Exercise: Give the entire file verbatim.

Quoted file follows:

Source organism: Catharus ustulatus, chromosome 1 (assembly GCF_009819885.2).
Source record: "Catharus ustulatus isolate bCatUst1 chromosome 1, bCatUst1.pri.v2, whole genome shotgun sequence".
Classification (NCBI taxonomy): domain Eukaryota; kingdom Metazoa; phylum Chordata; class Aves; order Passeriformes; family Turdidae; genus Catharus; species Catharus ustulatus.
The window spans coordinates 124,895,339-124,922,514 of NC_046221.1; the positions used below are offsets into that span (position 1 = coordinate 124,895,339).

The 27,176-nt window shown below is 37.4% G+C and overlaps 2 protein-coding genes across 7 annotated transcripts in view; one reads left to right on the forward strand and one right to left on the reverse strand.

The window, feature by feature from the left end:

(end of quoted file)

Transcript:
Source organism: Catharus ustulatus, chromosome 1 (assembly GCF_009819885.2).
Source record: "Catharus ustulatus isolate bCatUst1 chromosome 1, bCatUst1.pri.v2, whole genome shotgun sequence".
Classification (NCBI taxonomy): domain Eukaryota; kingdom Metazoa; phylum Chordata; class Aves; order Passeriformes; family Turdidae; genus Catharus; species Catharus ustulatus.
The window spans coordinates 124,895,339-124,922,514 of NC_046221.1; the positions used below are offsets into that span (position 1 = coordinate 124,895,339).

The 27,176-nt window shown below is 37.4% G+C and overlaps 2 protein-coding genes across 7 annotated transcripts in view; one reads left to right on the forward strand and one right to left on the reverse strand.

The window, feature by feature from the left end: